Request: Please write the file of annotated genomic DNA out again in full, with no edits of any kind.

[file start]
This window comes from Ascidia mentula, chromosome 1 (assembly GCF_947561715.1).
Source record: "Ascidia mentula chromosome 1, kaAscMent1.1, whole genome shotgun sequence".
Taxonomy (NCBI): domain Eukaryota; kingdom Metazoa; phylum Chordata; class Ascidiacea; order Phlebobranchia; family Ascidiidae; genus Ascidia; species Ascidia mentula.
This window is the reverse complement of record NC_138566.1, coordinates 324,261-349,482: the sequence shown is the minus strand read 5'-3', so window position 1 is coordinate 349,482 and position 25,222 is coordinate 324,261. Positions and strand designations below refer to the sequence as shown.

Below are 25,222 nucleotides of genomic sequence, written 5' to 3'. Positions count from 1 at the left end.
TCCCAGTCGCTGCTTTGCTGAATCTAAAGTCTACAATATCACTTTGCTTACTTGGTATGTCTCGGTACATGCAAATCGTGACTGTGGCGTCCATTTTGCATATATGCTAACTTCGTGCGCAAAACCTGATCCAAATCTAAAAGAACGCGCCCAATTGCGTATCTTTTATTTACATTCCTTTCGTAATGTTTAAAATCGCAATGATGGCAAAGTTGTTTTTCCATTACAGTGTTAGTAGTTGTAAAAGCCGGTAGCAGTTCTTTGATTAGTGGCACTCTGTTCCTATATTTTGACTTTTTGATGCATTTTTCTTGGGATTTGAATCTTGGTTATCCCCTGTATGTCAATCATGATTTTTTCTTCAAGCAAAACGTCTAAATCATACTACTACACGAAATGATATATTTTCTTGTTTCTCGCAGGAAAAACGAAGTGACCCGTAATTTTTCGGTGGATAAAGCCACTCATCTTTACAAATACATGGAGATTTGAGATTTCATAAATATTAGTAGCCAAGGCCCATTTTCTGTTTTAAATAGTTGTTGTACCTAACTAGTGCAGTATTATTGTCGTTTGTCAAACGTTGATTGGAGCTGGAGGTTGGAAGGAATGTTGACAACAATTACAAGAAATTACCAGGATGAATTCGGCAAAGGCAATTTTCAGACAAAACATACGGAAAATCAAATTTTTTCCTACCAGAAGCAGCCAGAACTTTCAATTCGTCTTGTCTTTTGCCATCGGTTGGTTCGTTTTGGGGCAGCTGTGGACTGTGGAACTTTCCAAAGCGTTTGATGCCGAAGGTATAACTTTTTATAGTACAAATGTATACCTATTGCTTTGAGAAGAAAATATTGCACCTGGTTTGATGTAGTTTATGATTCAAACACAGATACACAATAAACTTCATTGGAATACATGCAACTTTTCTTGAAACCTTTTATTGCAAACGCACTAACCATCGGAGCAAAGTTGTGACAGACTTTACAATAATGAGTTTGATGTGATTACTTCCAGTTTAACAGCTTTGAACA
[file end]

This window comes from Ascidia mentula, chromosome 1 (assembly GCF_947561715.1).
Source record: "Ascidia mentula chromosome 1, kaAscMent1.1, whole genome shotgun sequence".
Taxonomy (NCBI): domain Eukaryota; kingdom Metazoa; phylum Chordata; class Ascidiacea; order Phlebobranchia; family Ascidiidae; genus Ascidia; species Ascidia mentula.
This window is the reverse complement of record NC_138566.1, coordinates 324,261-349,482: the sequence shown is the minus strand read 5'-3', so window position 1 is coordinate 349,482 and position 25,222 is coordinate 324,261. Positions and strand designations below refer to the sequence as shown.

Below are 25,222 nucleotides of genomic sequence, written 5' to 3'. Positions count from 1 at the left end.
TCCCAGTCGCTGCTTTGCTGAATCTAAAGTCTACAATATCACTTTGCTTACTTGGTATGTCTCGGTACATGCAAATCGTGACTGTGGCGTCCATTTTGCATATATGCTAACTTCGTGCGCAAAACCTGATCCAAATCTAAAAGAACGCGCCCAATTGCGTATCTTTTATTTACATTCCTTTCGTAATGTTTAAAATCGCAATGATGGCAAAGTTGTTTTTCCATTACAGTGTTAGTAGTTGTAAAAGCCGGTAGCAGTTCTTTGATTAGTGGCACTCTGTTCCTATATTTTGACTTTTTGATGCATTTTTCTTGGGATTTGAATCTTGGTTATCCCCTGTATGTCAATCATGATTTTTTCTTCAAGCAAAACGTCTAAATCATACTACTACACGAAATGATATATTTTCTTGTTTCTCGCAGGAAAAACGAAGTGACCCGTAATTTTTCGGTGGATAAAGCCACTCATCTTTACAAATACATGGAGATTTGAGATTTCATAAATATTAGTAGCCAAGGCCCATTTTCTGTTTTAAATAGTTGTTGTACCTAACTAGTGCAGTATTATTGTCGTTTGTCAAACGTTGATTGGAGCTGGAGGTTGGAAGGAATGTTGACAACAATTACAAGAAATTACCAGGATGAATTCGGCAAAGGCAATTTTCAGACAAAACATACGGAAAATCAAATTTTTTCCTACCAGAAGCAGCCAGAACTTTCAATTCGTCTTGTCTTTTGCCATCGGTTGGTTCGTTTTGGGGCAGCTGTGGACTGTGGAACTTTCCAAAGCGTTTGATGCCGAAGGTATAACTTTTTATAGTACAAATGTATACCTATTGCTTTGAGAAGAAAATATTGCACCTGGTTTGATGTAGTTTATGATTCAAACACAGATACACAATAAACTTCATTGGAATACATGCAACTTTTCTTGAAACCTTTTATTGCAAACGCACTAACCATCGGAGCAAAGTTGTGACAGACTTTACAATAATGAGTTTGATGTGATTACTTCCAGTTTAACAGCTTTGAACA